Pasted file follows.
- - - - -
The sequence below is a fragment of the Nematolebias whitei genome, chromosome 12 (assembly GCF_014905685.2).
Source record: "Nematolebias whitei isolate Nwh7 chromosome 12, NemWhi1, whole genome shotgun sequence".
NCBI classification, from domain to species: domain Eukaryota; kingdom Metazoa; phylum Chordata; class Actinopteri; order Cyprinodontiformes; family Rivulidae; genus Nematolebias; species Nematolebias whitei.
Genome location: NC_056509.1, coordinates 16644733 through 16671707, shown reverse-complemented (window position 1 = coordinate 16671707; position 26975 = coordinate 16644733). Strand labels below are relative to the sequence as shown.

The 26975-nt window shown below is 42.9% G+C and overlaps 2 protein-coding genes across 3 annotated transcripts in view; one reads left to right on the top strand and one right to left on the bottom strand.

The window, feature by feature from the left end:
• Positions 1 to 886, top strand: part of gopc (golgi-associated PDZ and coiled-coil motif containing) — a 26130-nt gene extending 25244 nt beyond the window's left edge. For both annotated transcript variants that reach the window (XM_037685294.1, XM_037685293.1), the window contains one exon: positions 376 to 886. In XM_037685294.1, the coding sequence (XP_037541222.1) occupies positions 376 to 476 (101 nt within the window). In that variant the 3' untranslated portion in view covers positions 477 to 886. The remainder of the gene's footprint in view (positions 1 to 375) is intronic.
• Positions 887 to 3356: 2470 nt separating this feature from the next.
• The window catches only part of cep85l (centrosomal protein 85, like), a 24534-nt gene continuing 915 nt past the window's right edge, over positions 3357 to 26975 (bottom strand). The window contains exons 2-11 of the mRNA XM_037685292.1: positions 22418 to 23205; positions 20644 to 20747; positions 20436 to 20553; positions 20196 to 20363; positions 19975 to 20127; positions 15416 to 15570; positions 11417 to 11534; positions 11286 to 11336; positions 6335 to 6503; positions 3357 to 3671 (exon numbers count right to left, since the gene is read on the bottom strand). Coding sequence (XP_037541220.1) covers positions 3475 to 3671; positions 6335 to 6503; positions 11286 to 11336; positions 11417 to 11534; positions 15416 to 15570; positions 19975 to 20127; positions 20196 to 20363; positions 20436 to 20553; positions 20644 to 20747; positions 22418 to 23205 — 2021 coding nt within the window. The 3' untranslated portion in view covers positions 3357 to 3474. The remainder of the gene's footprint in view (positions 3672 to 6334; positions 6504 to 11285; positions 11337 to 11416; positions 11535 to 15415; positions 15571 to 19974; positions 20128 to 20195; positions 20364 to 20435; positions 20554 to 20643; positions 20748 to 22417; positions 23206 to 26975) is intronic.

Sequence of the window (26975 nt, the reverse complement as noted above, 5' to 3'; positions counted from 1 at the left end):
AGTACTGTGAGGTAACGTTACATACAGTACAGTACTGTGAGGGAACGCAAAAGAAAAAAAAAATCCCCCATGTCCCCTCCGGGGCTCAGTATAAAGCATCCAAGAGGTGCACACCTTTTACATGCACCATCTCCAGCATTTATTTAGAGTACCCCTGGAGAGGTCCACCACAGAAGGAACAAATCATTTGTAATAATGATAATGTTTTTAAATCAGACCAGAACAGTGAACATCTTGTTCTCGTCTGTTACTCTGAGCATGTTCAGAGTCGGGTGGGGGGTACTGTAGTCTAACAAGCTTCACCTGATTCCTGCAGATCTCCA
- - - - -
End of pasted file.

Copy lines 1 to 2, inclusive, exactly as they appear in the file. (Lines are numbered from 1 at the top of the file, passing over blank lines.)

The sequence below is a fragment of the Nematolebias whitei genome, chromosome 12 (assembly GCF_014905685.2).
Source record: "Nematolebias whitei isolate Nwh7 chromosome 12, NemWhi1, whole genome shotgun sequence".